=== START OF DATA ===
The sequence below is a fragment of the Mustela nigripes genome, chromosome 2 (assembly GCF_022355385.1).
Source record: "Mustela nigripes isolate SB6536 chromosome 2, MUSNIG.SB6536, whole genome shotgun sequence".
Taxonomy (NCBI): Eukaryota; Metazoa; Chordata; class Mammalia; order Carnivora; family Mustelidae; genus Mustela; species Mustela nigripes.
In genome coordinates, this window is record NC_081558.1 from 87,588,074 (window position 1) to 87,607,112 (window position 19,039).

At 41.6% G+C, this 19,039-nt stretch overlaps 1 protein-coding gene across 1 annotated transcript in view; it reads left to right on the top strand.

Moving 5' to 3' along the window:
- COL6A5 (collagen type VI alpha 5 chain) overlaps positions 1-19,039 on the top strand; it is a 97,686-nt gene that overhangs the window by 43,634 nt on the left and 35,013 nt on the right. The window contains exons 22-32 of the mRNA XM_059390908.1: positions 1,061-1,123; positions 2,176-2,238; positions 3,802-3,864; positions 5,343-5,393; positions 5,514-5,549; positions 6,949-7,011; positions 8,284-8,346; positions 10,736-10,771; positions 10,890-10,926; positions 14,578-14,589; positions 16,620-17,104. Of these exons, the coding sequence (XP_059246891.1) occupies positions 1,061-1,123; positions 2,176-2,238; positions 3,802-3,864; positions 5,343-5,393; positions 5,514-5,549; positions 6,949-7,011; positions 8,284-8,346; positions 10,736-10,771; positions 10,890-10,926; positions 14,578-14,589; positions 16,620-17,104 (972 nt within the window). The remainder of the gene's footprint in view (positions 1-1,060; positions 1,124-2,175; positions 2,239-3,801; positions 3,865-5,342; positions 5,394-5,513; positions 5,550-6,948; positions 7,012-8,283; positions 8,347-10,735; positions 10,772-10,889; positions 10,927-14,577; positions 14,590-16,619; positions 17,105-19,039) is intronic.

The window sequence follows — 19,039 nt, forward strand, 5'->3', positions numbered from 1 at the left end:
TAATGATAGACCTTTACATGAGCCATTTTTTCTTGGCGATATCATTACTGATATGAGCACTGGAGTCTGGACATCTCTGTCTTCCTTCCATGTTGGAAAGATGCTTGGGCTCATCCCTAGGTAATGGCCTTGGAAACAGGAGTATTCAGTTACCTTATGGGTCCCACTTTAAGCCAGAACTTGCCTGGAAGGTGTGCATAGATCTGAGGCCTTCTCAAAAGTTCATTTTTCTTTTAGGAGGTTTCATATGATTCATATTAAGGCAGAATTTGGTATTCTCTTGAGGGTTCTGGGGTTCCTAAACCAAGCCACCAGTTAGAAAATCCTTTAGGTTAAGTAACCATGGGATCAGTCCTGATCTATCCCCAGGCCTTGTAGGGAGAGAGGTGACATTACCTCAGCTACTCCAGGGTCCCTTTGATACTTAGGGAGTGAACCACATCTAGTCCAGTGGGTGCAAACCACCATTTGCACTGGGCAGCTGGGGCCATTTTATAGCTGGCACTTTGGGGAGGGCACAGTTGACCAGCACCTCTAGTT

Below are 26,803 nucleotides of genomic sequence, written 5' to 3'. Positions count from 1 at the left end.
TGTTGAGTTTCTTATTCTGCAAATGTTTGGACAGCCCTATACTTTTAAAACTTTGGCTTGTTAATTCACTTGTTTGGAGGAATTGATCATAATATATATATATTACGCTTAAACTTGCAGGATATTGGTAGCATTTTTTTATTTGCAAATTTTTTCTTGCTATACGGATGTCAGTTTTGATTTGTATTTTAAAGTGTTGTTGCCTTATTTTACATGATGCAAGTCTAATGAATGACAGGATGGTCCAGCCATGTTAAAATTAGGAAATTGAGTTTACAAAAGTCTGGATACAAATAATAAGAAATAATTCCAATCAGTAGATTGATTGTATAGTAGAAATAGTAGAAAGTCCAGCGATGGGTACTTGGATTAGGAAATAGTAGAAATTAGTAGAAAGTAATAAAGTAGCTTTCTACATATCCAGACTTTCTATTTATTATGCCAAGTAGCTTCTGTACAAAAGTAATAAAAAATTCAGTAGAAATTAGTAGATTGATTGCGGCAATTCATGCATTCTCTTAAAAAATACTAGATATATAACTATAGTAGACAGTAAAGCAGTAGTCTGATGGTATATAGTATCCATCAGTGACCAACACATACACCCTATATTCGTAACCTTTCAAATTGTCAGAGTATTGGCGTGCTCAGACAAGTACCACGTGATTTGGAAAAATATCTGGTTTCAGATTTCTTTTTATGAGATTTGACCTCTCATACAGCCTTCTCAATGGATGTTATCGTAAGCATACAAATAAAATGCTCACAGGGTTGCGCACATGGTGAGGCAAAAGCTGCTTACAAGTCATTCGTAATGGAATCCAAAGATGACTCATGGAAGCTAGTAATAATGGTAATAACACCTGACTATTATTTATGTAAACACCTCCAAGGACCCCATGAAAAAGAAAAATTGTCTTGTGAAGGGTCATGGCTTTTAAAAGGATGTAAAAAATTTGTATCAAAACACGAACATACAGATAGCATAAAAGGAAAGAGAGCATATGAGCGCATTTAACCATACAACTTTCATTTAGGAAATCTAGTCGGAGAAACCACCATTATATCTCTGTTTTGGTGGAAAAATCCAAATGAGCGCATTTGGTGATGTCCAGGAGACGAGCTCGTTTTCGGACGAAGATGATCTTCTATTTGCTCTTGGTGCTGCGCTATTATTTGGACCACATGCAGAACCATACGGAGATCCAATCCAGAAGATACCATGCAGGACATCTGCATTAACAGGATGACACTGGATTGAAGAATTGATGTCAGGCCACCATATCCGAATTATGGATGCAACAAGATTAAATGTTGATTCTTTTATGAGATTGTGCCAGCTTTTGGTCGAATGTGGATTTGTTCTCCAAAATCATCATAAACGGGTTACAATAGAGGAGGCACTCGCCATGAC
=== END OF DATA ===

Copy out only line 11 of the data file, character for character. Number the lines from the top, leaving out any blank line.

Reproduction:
TGTTGAGTTTCTTATTCTGCAAATGTTTGGACAGCCCTATACTTTTAAAACTTTGGCTTGTTAATTCACTTGTTTGGAGGAATTGATCATAATATATATATATTACGCTTAAACTTGCAGGATATTGGTAGCATTTTTTTATTTGCAAATTTTTTCTTGCTATACGGATGTCAGTTTTGATTTGTATTTTAAAGTGTTGTTGCCTTATTTTACATGATGCAAGTCTAATGAATGACAGGATGGTCCAGCCATGTTAAAATTAGGAAATTGAGTTTACAAAAGTCTGGATACAAATAATAAGAAATAATTCCAATCAGTAGATTGATTGTATAGTAGAAATAGTAGAAAGTCCAGCGATGGGTACTTGGATTAGGAAATAGTAGAAATTAGTAGAAAGTAATAAAGTAGCTTTCTACATATCCAGACTTTCTATTTATTATGCCAAGTAGCTTCTGTACAAAAGTAATAAAAAATTCAGTAGAAATTAGTAGATTGATTGCGGCAATTCATGCATTCTCTTAAAAAATACTAGATATATAACTATAGTAGACAGTAAAGCAGTAGTCTGATGGTATATAGTATCCATCAGTGACCAACACATACACCCTATATTCGTAACCTTTCAAATTGTCAGAGTATTGGCGTGCTCAGACAAGTACCACGTGATTTGGAAAAATATCTGGTTTCAGATTTCTTTTTATGAGATTTGACCTCTCATACAGCCTTCTCAATGGATGTTATCGTAAGCATACAAATAAAATGCTCACAGGGTTGCGCACATGGTGAGGCAAAAGCTGCTTACAAGTCATTCGTAATGGAATCCAAAGATGACTCATGGAAGCTAGTAATAATGGTAATAACACCTGACTATTATTTATGTAAACACCTCCAAGGACCCCATGAAAAAGAAAAATTGTCTTGTGAAGGGTCATGGCTTTTAAAAGGATGTAAAAAATTTGTATCAAAACACGAACATACAGATAGCATAAAAGGAAAGAGAGCATATGAGCGCATTTAACCATACAACTTTCATTTAGGAAATCTAGTCGGAGAAACCACCATTATATCTCTGTTTTGGTGGAAAAATCCAAATGAGCGCATTTGGTGATGTCCAGGAGACGAGCTCGTTTTCGGACGAAGATGATCTTCTATTTGCTCTTGGTGCTGCGCTATTATTTGGACCACATGCAGAACCATACGGAGATCCAATCCAGAAGATACCATGCAGGACATCTGCATTAACAGGATGACACTGGATTGAAGAATTGATGTCAGGCCACCATATCCGAATTATGGATGCAACAAGATTAAATGTTGATTCTTTTATGAGATTGTGCCAGCTTTTGGTCGAATGTGGATTTGTTCTCCAAAATCATCATAAACGGGTTACAATAGAGGAGGCACTCGCCATGAC